Putting Slings to Work: Hitch, Capacity, & Hardware Selection
In this program, the rigger learns how to best apply slings and rigging hardware to the load. (Also available in Arabic, French, Portuguese, Spanish)
Current work rules and government regulations place full responsibility for proper rigging performance upon the Crane Operator and Rigger. It is the rigger's duty to be familiar with the condition and capability of all tools and equipment used, as well as techniques employed.
Know Your Lift
One of the Cardinal rules of Rigging is to always know your lift, never guess. Every lift can be divided into three parts, providing convenient guidelines for proceeding.
• The Lifting Device
• The Hitch
• Load Weight
The Lifting Device - a Crawler or Truck Crane, Pedestal Mounted crane, or overhead crane.
• Know its capabilities
• Its condition
• When was it last inspected?
• Will it lift high enough?
• Is horizontal reach appropriate?
• Always refer to the lift chart!
The Hitch: This phase of the lift is where a Rigger demonstrates his knowledge, experience and ingenuity. It is also the easiest step at which to make a mistake.
The Load: The weight of the load must always be known before proceeding. In addition you must protect the load from possible damage by the slings and protect the slings from damage by the load.
Load weight shall be determined through documentation, information contained on the load, weighing the load, or calculating the weight using proven engineering principles. The weight of the load shall be within the rated capacity of any rigging including slings, hooks, and shackles.
In order that the rigger takes into account all factors before attempting to rig a load, this methodical checklist of tasks should always be performed. Good rigging is planned and doesn't happen by chance.
Follow these steps!
Analyze and Measure - Determine the total weight to be moved as well as exactly how far and how high it must be lifted.
Determine the Hitch - Decide how the load is to be connected to the lifting hook and how the sling will grip or be attached to the load.
Select the sling - In addition to meeting the rated capacity for the angles and hitch involved, the sling body shall be of the type and style best suited to handle this specific load. Select a sling with proper end attachments or eye protection, as well as attachment hardware such as clevises, hooks, or rings.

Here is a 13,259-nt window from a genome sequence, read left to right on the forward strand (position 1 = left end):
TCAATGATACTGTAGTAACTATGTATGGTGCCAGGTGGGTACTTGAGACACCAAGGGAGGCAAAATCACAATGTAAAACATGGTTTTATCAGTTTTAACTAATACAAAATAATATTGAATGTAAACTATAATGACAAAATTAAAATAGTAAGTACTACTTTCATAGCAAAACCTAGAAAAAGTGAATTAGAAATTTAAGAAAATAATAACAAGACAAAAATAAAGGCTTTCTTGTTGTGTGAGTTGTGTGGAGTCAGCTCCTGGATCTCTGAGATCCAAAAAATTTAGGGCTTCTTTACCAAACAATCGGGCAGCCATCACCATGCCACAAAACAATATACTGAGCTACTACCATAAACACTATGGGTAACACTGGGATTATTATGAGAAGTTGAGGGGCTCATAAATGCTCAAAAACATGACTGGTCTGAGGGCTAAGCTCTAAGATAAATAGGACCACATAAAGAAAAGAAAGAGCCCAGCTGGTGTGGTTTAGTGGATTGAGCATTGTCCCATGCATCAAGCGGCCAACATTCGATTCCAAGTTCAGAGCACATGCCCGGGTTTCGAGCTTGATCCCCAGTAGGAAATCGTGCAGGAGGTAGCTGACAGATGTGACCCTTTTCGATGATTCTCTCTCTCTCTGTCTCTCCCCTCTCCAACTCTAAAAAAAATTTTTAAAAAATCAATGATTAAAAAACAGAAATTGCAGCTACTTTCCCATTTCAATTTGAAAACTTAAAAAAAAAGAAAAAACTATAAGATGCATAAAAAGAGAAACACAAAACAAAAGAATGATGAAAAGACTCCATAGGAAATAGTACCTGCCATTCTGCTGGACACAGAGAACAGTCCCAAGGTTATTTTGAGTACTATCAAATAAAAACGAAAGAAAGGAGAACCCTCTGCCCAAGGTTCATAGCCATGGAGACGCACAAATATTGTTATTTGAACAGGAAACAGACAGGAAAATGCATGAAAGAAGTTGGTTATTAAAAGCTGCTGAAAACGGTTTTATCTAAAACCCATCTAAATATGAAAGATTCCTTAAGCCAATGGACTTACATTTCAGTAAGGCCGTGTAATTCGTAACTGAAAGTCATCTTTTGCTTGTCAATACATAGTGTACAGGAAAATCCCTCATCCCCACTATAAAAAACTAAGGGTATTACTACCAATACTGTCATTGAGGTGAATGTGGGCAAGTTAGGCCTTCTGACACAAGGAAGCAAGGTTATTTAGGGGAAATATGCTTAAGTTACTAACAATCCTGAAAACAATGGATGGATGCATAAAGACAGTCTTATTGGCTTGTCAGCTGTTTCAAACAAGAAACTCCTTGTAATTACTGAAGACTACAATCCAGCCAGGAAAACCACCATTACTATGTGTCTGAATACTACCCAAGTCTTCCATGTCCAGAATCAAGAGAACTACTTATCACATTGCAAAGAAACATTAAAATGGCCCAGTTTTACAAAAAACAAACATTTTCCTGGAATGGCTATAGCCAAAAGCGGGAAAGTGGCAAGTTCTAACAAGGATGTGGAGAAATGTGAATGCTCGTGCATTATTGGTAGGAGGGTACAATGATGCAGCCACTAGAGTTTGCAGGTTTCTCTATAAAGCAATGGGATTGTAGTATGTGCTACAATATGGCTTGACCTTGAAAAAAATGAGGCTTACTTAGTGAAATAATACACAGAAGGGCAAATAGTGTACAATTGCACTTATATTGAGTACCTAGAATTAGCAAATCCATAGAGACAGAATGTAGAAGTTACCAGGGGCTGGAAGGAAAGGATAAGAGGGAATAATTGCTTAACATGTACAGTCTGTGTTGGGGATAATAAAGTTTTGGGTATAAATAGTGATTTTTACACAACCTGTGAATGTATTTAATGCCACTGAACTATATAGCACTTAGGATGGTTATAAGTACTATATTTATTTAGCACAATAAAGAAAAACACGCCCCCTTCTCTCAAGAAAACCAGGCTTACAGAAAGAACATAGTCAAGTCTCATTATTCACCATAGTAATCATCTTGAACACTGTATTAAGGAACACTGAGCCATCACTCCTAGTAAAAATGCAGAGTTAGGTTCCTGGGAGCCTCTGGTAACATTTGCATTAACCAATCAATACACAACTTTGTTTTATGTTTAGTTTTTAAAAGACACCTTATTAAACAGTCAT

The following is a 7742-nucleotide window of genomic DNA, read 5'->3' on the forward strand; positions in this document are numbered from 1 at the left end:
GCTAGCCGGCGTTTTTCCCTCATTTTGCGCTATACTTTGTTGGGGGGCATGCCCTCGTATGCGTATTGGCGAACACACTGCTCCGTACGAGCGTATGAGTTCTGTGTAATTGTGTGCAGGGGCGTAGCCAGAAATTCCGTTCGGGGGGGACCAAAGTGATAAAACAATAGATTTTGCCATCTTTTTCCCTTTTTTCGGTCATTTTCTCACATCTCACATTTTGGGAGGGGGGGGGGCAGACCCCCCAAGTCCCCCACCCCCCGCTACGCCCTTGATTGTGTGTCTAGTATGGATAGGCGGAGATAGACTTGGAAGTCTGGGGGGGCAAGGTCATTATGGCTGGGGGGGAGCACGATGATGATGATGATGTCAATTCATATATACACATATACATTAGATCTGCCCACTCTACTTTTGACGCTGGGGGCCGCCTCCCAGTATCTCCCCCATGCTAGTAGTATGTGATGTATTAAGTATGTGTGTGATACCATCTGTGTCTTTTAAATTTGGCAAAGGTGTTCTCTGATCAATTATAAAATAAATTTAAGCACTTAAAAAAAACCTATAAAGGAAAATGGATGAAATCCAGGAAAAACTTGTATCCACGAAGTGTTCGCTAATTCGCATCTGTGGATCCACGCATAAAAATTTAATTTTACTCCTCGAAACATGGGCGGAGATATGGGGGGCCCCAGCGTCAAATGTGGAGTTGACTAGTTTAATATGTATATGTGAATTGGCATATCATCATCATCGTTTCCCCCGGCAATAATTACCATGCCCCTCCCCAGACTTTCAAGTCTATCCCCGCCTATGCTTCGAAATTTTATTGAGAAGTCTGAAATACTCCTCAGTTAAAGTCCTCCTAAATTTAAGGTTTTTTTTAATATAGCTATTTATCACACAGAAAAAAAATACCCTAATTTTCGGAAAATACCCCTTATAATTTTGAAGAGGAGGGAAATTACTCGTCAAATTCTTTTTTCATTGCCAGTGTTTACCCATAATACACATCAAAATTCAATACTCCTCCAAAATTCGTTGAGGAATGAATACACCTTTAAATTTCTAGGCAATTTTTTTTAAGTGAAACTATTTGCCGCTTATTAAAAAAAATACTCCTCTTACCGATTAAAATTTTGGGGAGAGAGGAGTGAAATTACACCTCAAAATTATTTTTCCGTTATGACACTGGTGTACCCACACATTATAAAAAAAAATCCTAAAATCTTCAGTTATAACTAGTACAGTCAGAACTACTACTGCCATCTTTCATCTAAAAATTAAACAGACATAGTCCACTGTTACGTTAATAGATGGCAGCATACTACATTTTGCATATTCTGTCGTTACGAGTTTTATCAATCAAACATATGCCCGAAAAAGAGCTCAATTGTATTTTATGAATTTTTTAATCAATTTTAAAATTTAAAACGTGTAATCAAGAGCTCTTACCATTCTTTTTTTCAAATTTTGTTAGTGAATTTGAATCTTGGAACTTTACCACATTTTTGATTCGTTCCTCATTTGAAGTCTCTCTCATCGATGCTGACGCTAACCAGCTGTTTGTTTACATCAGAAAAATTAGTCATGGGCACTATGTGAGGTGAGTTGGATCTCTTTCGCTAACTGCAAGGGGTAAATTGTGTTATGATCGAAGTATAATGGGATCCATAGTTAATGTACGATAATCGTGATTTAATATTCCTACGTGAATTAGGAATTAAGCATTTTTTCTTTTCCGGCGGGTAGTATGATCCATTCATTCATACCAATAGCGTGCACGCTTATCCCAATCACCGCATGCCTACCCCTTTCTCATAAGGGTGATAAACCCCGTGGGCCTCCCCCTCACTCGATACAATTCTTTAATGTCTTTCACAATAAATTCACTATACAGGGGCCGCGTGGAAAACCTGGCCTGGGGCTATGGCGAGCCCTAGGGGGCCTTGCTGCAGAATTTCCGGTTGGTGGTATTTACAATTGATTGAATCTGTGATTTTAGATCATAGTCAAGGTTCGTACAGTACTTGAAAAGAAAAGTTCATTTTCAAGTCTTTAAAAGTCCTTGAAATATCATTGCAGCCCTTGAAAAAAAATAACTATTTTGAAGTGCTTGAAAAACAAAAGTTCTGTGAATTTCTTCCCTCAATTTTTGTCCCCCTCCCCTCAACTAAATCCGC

Inspect the sling - Make a good visual check of the sling you select to determine if it is in good condition and capable of making the lift. Refer to prevailing OSHA, ANSI, and API regulations for inspection criteria.
Rig Up, Not Down - Always attach the sling to the load first, then attach it to the hook.
Check everything - Before attempting a lift, take a light strain on the rigging, checking to see that blocking, sling and load protection and all safety devices are in place and that the load is free of any restraints.
Stand Clear and Lift - Let the lifting device and rigging do the job - don't use brute strength to prevent swinging or movement.
Use a tagline, or tether, to control any movement. Keep all hands and toes out from under the load when it is suspended. During lifting, personnel shall be alert for possible snagging and stand well away from the load.
Don't Jerk! - Lift slowly and with a steady application of power. Shock loading is prohibited and must be avoided.
Stand clear of suspended loads.
Put it away! - After you've completed the job, check the sling for any damage. If it's damaged, red tag it immediately or advise the sling inspector. If it is undamaged return it to the sling storage rack for safekeeping until the next usage. Slings should be stored where they will not be subject to damage.